The Essentials of Indian Philosophy provides a concise, connected account of Indian philosophy, and interpretation and criticism are provided within the limits of the volume. An introductory chapter summarises Vedic religion and philosophy, and then Indian thought respectively with the early post-Vedic period and the age of the systems. A brief historical survey accompanies each natural division of the subject, in addition to an exposition of its theory of knowledge, ontology and practical teaching. A glossary of Sanskrit terms and a good subject index is provided.

Mysore Hiriyanna was an eminent Indian philosopher, Sanskrit scholar and authority on Indian aesthetics. He was a Professor of Sanskrit at the University of Mysore and a contemporary of Sarvepalli Radhakrishnan. His classes on Indian Philosophy were comprehensive.

 

5. An Introduction to Indian Philosophy by Satischandra Chatterjee & Dhirendramohan Datta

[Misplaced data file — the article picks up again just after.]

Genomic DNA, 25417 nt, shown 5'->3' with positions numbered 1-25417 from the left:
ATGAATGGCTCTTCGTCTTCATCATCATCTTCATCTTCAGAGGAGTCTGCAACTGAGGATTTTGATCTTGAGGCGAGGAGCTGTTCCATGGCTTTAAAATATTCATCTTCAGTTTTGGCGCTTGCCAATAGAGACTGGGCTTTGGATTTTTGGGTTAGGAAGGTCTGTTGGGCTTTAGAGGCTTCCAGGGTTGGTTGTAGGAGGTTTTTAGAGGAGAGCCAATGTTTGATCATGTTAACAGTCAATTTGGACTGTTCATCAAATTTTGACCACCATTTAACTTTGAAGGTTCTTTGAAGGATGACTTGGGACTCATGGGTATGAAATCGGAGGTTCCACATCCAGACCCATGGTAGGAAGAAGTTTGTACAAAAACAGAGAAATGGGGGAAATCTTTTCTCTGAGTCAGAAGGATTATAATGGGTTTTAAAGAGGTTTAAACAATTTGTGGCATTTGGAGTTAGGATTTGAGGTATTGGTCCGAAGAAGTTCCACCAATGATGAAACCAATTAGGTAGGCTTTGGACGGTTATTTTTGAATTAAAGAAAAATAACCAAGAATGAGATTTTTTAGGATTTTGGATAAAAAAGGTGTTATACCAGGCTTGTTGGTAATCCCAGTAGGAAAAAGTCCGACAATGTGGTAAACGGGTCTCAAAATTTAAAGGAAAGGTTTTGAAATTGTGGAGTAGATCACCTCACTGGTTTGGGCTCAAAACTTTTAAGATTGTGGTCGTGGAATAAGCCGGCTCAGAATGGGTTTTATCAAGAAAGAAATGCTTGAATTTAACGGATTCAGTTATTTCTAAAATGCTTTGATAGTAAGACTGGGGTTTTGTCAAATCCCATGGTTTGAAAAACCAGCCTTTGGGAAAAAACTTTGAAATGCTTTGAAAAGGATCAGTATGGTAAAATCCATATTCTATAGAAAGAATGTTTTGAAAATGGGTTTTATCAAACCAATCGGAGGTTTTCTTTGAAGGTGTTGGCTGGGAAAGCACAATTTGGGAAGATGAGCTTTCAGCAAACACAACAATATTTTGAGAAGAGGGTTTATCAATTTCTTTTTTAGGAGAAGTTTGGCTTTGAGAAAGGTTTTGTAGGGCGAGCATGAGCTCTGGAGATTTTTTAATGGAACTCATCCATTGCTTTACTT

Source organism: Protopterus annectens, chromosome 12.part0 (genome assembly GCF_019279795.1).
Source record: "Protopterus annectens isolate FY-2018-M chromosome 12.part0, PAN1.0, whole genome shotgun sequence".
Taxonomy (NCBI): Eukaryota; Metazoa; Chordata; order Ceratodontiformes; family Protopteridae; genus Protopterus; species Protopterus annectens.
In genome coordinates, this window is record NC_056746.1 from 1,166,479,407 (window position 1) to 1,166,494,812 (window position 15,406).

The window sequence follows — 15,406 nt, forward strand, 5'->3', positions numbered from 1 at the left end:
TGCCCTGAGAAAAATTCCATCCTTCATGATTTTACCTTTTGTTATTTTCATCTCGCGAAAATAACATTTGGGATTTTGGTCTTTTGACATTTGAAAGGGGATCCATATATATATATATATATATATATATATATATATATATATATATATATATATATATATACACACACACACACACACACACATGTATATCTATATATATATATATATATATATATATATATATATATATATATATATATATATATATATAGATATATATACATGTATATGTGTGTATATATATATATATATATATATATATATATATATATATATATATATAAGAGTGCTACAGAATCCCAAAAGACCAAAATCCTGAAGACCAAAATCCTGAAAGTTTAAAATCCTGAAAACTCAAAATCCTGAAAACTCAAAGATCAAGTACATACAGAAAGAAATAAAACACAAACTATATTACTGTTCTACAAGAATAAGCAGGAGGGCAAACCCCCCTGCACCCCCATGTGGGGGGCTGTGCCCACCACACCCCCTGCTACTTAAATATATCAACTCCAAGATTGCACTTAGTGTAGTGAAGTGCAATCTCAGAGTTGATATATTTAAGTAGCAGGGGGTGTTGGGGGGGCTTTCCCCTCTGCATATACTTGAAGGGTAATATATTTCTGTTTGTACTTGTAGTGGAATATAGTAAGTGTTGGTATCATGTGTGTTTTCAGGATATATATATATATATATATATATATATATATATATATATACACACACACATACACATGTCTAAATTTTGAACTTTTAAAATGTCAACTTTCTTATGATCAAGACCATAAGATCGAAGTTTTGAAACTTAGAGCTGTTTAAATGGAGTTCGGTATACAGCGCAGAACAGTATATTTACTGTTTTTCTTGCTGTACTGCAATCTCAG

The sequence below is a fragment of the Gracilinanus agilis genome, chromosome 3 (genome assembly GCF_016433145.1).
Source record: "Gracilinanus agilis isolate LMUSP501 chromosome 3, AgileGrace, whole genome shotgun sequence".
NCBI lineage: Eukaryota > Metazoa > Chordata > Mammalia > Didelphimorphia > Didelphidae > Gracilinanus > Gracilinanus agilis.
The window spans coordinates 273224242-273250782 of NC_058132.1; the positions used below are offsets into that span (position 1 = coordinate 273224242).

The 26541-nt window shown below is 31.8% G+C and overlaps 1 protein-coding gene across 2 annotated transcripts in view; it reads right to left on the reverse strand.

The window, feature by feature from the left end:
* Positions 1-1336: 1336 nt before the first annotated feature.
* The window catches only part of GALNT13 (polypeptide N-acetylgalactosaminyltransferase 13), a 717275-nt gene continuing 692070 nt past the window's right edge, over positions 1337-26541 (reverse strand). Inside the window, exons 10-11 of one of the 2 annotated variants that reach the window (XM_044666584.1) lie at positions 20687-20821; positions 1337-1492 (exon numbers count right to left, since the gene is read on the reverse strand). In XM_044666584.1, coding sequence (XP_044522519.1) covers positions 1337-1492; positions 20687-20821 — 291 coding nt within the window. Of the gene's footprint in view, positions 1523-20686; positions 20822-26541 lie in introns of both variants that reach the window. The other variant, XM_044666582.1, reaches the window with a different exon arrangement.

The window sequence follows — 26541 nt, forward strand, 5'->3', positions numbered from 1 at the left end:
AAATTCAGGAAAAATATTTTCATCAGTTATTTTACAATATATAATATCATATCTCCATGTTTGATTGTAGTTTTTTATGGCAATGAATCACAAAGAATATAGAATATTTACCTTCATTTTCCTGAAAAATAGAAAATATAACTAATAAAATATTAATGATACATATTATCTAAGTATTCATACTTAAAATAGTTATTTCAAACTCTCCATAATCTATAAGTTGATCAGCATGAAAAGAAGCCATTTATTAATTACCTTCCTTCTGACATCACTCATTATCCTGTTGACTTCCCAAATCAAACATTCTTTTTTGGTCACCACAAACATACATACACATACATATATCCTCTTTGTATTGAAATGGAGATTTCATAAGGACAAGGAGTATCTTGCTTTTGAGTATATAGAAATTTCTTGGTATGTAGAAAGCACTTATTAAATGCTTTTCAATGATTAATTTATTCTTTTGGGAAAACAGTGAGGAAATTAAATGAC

The object of this book is to provide a simple introduction to the Indian systems of philosophy. Each one of these systems has had a vast and varied development. An attempt has been made to introduce the reader to the spirit and outlook of Indian philosophy and help him to grasp thoroughly the central ideas rather than acquaint him with minute details. Modern students of philosophy feel many difficulties in understanding the Indian problems and theories. Their long experience with university students has helped the authors to realise these, and they have tried to remove them as far as possible. This accounts for most of the critical discussions which could otherwise have been dispensed with.

The book has been primarily written for beginners. The first chapter which contains the general principles and basic features of Indian philosophy, as well as a brief sketch of each system, gives the student a bird's-eye view of the entire field and prepares him for a more intensive study of the systems which are contained in the following chapters. It is hoped, therefore, that the book will suit the needs of university students at different stages, as well as of general readers interested in Indian Philosophy.